Farms & Stuff

by Yong Quan, Tufts Civic Semester Participant

Coming from a country where 90% of its food is imported and the agriculture industry is almost non-existent (although there’s a growing movement now!), working in a farm always seemed like the most far-off thing I could do growing up. The hard conditions, the heat of the sun, getting your hands dirty “just to see plants grow” sounded a little mundane and the idea of it felt disconnected from my technologically advanced city back in Singapore.

(Of course, my attitudes towards these things changed during my time in the army; the physicality of hard work is one of my favorite feelings now)

In Peru, however, my first choice for my internship placement was with Eco-Huella (EH), a farm based in Calca. On the first day, Jason and I met up with siblings Julio and Jessica, who would be our bosses for the next 3 months. Though the daily activities of farming were very much a part of Eco-Huella, we also did other things: learning about local specialized plants that cleaned chromium and lead from the river, building greenhouses for higher altitude communities to expand their possible agriculture & food options, learning about different methods of farming & creating composts (e.g. EH uses Bokatchi/Bokashi, a Japanese method, to create their compost), hosting other local initiatives (e.g. Las Verdes from Lima) that came over to cross-share information about sustainability in Peru, welcoming short-term volunteers/students who learnt about the farm’s sustainability model or helped with building it’s walls. Recently even, we were very glad to collaborate with Jessica to evaluate EH’s model of sustainability by drawing up maps and taking stock of the farming equipment we have, to ensure that their resources are used with sustainability in mind, and to keep track of the plants’ growth.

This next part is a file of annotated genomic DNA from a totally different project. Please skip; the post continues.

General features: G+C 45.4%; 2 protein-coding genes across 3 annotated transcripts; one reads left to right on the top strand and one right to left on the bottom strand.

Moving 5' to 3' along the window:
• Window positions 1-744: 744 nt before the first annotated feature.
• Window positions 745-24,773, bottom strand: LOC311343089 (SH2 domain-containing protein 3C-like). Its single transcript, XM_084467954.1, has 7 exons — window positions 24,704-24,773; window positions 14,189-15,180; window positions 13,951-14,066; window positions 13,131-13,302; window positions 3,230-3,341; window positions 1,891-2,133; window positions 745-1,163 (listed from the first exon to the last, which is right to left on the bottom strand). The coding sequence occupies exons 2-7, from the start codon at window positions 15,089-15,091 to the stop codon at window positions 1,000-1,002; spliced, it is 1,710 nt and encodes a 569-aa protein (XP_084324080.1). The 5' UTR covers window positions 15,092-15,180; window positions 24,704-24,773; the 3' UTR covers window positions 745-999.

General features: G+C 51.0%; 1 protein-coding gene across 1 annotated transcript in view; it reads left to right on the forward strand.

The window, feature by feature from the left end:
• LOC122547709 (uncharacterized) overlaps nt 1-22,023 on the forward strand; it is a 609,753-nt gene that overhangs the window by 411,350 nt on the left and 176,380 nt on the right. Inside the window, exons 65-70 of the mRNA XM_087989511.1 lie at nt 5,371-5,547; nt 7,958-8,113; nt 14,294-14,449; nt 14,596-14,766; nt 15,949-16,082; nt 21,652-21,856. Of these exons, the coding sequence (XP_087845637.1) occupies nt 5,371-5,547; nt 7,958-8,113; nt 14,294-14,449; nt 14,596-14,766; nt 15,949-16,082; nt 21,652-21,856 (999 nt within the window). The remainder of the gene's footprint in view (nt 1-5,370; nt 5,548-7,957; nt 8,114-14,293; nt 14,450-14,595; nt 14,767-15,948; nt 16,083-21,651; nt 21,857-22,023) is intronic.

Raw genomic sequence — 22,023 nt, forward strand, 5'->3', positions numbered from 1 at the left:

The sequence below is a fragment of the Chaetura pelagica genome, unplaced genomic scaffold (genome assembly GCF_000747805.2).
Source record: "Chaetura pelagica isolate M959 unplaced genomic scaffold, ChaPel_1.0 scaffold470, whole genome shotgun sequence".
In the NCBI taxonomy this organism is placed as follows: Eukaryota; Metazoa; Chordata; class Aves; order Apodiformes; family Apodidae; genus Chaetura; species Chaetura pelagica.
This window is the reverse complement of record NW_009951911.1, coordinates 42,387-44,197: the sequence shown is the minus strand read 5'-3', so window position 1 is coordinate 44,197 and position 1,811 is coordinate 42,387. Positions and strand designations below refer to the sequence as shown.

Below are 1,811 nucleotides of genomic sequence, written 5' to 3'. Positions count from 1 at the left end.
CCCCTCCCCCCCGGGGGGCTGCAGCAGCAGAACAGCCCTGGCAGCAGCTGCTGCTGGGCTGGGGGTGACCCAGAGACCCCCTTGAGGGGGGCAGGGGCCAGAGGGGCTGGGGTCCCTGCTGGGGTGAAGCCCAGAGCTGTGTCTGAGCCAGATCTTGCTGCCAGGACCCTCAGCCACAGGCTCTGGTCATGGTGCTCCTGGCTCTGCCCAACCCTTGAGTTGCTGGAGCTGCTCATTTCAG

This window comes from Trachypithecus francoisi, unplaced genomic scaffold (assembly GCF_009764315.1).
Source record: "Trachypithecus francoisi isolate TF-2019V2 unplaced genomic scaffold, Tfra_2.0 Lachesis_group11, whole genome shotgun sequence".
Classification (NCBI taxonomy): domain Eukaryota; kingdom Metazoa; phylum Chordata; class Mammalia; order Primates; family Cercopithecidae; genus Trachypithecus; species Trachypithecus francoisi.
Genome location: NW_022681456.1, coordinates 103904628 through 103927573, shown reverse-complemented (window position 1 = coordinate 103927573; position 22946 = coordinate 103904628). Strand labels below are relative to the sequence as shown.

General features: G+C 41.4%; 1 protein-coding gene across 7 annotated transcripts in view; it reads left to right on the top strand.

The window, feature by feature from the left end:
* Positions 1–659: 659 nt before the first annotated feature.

Initially, all these activities seem minute. They are, if you fail to consider the people behind them, and their stories. The Nina siblings believe that sustainability is important, and they are part of Andean Alliance (a US organization that promotes collaboration between farmers and the government to promote their livelihoods), as well as the growing movement against climate change. They also believe that the sharing of ideas is important, and in that endeavour, they are very open about receiving other and providing their own inputs. I was surprised during the first few days of work when Jessi mentioned learning about ‘vertical agriculture’, a common method of growing food in land-scarce Singapore, and how that innovative enterprise is the sort of spirit that EH is trying to build up; with that conversation, I knew that Eco-Huella was the place for me.

But let’s pull back for a moment. How did I end up in farming? Wasn’t I (excuse my pigeonholing) not a farming person? Well, it all started with how Eco-Huella was described to me (as well as Jason’s infectious passion for physical work): EH was a place where they were fighting for social change, against climate change and were a group of very passionate farmers. It was clear from how the instructors mentioned them that the people of EH had a thirst for adventure (and experimenting, which is why I sometimes reference the farm as a laboratory), and a pursuit for change based on collaboration and hard work. While I guess you could find people with these attributes anywhere if you look hard enough, there’s something about unfamiliarity that brings people together in unique ways because unfamiliarity demands initiative and trial & error. As Julio once said: “There are no problems, only opportunities”, and that spirit of courage and innovation is the driving factor for the farm (and our daily ventures under the heat of Calca’s weather).

In my journey, I hope to learn that we are both connected to our food sources and detached in our awareness of them in ways profound and intimate enough that the seriousness of the issues posed by climate change and pollution are both urgent and invisible to us. And while the rest of the world has much area for improvement, I’m hopeful that it’s better off with the minds and hearts behind the people in Eco-Huella.

Originally posted here.